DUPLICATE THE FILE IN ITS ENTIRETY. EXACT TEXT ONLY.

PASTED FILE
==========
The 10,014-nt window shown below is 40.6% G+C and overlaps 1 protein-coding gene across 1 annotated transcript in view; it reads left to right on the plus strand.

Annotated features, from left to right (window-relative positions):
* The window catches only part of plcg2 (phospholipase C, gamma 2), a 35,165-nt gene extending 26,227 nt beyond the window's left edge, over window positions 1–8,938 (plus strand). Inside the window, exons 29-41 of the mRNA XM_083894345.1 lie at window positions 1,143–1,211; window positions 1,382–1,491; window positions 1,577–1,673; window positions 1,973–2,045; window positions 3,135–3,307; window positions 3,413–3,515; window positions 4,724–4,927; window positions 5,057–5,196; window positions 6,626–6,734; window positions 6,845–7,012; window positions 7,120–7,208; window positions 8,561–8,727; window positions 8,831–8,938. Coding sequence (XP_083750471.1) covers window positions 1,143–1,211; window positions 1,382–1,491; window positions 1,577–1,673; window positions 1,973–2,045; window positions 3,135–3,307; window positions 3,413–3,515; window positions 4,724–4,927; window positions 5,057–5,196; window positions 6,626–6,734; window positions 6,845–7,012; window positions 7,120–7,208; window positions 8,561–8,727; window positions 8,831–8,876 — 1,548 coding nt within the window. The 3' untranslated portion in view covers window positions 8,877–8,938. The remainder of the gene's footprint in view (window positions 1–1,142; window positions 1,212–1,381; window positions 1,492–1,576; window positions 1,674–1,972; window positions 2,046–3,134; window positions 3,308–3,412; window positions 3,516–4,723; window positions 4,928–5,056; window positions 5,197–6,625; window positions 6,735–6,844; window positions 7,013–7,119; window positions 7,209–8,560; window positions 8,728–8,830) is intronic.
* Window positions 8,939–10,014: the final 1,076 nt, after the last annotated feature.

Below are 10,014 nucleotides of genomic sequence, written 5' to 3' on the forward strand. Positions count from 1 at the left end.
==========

The 10,014-nt window shown below is 40.6% G+C and overlaps 1 protein-coding gene across 1 annotated transcript in view; it reads left to right on the plus strand.

Annotated features, from left to right (window-relative positions):
* The window catches only part of plcg2 (phospholipase C, gamma 2), a 35,165-nt gene extending 26,227 nt beyond the window's left edge, over window positions 1–8,938 (plus strand). Inside the window, exons 29-41 of the mRNA XM_083894345.1 lie at window positions 1,143–1,211; window positions 1,382–1,491; window positions 1,577–1,673; window positions 1,973–2,045; window positions 3,135–3,307; window positions 3,413–3,515; window positions 4,724–4,927; window positions 5,057–5,196; window positions 6,626–6,734; window positions 6,845–7,012; window positions 7,120–7,208; window positions 8,561–8,727; window positions 8,831–8,938. Coding sequence (XP_083750471.1) covers window positions 1,143–1,211; window positions 1,382–1,491; window positions 1,577–1,673; window positions 1,973–2,045; window positions 3,135–3,307; window positions 3,413–3,515; window positions 4,724–4,927; window positions 5,057–5,196; window positions 6,626–6,734; window positions 6,845–7,012; window positions 7,120–7,208; window positions 8,561–8,727; window positions 8,831–8,876 — 1,548 coding nt within the window. The 3' untranslated portion in view covers window positions 8,877–8,938. The remainder of the gene's footprint in view (window positions 1–1,142; window positions 1,212–1,381; window positions 1,492–1,576; window positions 1,674–1,972; window positions 2,046–3,134; window positions 3,308–3,412; window positions 3,516–4,723; window positions 4,928–5,056; window positions 5,197–6,625; window positions 6,735–6,844; window positions 7,013–7,119; window positions 7,209–8,560; window positions 8,728–8,830) is intronic.
* Window positions 8,939–10,014: the final 1,076 nt, after the last annotated feature.

Below are 10,014 nucleotides of genomic sequence, written 5' to 3' on the forward strand. Positions count from 1 at the left end.